In human history, art, culture, and education have played a reciprocating role in shaping who we become. Education was and is still pegged on culture. Art is still a form of exploring our culture and education. However, schools in the modern world are spending a lot of time trying to separate art and culture from schooling.
Finding the perfect balance between these involves knowing what role each has to play in the entire system. The tricky part is these three always end up in a cycle that makes it hard for us to figure out what came first, hence which one is more important than the other.
Culture, art and education are sides of the same coin
In essence, all three revolve around the same concept. Culture, for instance, is the heritage of any civilized society or community. Heritage can be in the form of skills, religion, beliefs, and practices. On the other hand, art is a product of culture — a manifestation of the concepts a culture holds so dear.
Education encapsulates the three by letting new members of society take in the prior knowledge of known societies to build their understanding of the world. The thing with education is that it can pick on what to teach and what to omit. While some might argue it is natural selection at its best, some cultural practices and art forms deemed useless for now wither out regardless of their subliminal impact to our civilisation.
Education seems to take a central role as it’s more streamlined
With modern society obsessing about results, we seem to have taken a liking to education and alienated concepts we think of as art and culture. Curriculums across the world choose what they deem fit for their students to learn in mainstream classes while relegating the rest of societal lessons to art and culture classes.
It is understandable since streamlining the education process helps us churn out professionals or are a perfect fit for our modern industrial and computerized needs. After all, the marketplace doesn’t need someone who knows how to use traditional forges to make iron or bronze. This specialisation and building on the past have allowed us to grow exponentially. However, it could be the making of our demise if not checked on time.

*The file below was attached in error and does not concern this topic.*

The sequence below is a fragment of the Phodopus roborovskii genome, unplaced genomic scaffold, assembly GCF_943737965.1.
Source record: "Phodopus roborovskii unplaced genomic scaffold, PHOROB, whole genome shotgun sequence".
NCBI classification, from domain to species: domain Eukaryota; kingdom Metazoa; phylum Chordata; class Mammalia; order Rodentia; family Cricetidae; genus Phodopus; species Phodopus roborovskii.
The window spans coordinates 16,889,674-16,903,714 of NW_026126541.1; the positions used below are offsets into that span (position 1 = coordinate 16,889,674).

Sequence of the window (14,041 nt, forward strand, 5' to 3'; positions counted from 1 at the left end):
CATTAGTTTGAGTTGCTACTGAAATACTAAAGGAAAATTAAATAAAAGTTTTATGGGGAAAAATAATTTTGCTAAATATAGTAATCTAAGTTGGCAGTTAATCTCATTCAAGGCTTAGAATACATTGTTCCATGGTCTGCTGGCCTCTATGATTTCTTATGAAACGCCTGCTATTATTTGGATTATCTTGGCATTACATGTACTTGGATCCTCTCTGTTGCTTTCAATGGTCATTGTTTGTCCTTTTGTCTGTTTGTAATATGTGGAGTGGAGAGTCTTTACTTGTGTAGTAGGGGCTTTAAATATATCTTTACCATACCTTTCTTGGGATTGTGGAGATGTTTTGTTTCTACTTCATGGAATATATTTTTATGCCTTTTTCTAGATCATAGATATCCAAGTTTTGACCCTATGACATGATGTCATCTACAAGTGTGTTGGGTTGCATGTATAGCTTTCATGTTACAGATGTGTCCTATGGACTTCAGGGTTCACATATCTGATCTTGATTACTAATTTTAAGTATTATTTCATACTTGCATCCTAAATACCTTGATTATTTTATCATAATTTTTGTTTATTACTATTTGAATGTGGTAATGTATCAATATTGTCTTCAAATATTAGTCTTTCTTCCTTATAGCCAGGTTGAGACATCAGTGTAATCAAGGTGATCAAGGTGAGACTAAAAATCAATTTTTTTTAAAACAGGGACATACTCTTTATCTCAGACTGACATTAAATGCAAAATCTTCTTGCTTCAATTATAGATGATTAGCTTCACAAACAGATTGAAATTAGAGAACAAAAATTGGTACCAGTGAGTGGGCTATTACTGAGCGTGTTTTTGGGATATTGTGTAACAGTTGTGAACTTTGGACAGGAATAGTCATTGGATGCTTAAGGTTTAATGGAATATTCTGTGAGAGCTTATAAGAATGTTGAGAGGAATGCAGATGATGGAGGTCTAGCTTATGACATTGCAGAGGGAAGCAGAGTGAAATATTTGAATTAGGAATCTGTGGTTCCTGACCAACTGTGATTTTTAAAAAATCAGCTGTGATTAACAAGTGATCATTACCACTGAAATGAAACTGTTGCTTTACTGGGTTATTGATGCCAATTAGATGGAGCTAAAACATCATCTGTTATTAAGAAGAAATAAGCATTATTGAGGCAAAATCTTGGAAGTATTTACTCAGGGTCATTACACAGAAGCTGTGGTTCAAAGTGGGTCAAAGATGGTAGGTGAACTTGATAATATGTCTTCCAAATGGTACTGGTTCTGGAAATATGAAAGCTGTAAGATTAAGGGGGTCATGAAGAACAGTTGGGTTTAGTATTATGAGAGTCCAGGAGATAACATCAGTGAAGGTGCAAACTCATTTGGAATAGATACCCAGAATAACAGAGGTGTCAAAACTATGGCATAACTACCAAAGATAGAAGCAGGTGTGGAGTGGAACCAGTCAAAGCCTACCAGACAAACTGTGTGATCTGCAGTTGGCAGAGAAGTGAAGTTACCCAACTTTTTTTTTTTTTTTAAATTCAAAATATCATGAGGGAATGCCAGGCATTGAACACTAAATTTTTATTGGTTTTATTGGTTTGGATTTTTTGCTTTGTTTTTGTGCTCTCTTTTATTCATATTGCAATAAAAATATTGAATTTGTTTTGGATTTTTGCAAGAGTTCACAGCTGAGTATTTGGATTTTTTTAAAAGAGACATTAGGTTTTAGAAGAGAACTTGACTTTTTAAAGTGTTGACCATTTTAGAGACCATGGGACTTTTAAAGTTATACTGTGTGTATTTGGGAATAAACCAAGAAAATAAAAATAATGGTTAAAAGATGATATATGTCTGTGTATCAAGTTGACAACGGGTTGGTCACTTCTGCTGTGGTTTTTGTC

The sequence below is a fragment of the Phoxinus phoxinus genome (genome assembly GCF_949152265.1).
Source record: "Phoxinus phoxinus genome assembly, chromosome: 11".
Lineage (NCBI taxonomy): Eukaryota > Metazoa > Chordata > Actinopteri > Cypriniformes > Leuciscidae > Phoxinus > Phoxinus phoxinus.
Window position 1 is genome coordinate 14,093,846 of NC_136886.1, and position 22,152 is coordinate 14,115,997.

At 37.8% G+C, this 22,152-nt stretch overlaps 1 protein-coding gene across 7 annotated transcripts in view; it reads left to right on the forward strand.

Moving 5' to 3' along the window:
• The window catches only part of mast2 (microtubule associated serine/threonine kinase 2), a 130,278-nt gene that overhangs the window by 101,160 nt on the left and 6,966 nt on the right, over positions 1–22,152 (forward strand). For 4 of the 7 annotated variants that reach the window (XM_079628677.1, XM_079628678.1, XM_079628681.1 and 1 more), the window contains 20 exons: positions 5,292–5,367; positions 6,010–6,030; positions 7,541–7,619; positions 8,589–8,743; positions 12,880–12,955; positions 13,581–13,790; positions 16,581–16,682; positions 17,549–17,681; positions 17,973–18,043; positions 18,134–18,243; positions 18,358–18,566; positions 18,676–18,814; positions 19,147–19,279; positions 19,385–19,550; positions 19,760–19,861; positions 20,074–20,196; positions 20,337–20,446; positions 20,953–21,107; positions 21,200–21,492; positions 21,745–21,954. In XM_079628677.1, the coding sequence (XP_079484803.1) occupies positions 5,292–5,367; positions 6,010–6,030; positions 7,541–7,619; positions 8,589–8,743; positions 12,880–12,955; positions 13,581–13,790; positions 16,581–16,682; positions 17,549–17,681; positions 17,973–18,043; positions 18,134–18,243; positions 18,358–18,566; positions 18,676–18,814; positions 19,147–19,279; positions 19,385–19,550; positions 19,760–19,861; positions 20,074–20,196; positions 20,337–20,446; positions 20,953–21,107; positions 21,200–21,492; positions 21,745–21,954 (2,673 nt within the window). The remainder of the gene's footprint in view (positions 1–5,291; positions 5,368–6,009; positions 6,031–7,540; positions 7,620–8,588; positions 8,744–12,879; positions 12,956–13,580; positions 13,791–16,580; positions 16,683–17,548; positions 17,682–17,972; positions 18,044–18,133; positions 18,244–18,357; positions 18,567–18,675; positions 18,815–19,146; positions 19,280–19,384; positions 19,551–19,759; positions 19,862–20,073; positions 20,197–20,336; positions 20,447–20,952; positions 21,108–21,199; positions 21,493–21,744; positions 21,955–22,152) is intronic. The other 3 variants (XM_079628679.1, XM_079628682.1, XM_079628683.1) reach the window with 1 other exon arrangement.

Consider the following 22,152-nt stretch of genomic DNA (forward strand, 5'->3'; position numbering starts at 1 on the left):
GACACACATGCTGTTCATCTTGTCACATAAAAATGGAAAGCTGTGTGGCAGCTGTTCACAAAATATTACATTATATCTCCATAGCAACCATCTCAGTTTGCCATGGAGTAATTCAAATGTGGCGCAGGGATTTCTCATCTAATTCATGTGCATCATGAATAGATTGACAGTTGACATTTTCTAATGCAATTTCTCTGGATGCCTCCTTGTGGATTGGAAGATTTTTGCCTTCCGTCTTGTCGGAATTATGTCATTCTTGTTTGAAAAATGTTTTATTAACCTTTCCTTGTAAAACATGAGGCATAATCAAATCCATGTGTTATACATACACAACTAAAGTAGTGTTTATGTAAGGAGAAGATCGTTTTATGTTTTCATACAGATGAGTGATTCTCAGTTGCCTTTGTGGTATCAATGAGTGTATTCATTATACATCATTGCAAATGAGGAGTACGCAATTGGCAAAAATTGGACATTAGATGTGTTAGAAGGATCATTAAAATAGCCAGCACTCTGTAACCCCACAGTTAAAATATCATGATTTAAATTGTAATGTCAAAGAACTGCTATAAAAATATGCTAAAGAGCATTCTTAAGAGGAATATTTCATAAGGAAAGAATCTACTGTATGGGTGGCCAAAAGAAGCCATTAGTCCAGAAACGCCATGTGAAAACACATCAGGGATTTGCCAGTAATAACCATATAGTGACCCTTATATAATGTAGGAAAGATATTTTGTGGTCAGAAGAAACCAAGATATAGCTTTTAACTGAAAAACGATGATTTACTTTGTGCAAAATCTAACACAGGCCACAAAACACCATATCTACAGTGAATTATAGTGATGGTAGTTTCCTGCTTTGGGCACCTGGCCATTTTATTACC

Art and culture stabilise the society
Human beings are social. We thrive by knowing how to relate to each other, entertaining each other, and doing whatever we get. Understanding culture is the perfect way to tap into this intrinsic nature.
Since cultures grow over centuries, understanding their foundations and concepts gives us a resetting point that we can always fall back to things that go wrong. Failing to teach this to our students creates a society that has no restore point. We come up with professionals who don’t have alternative living ideas. It puts humanity at risk in case a disaster strikes. Having more custom writing on these concepts immortalizes and keeps them circulating hence making them more memorable.
On the other hand, art is a perfect let out through which students and adults alike can decompress. Imagine playing the guitar after a long day at work, or working on your new set of China wear from your basement just because you learned clay work in an art class.
This detoxing is crucial to making you more productive through your workdays. Even if your work is performing art, you will have the power to help other people decompress and continue working on inventions that will make society a better place.
Should art and culture have a place in the classroom?
Yes, they should. Keeping track of our past is the best way to learn of our past successes and avoid past failures. Learning our culture makes it easier to understand why society works as it does and, therefore, cherish some values that otherwise sound meaningless.
Art will bolster a student’s creativity. It is a great way to give learners the power to look at facts or problems from a different perspective. Art, be it drawing, music, or performing is all about improvising on the go. New inventions are born of improvisation.
Our society is built on our ability to learn what people before us invented. The shift to deciding to learn only the latest innovations and ignore culture and art that grew over millennia is a recipe for disaster. A prosperous society should always have a fraction that knows and holds our entire past. It will ensure that we never lose any knowledge, and we will always have a place to fall back to when need be.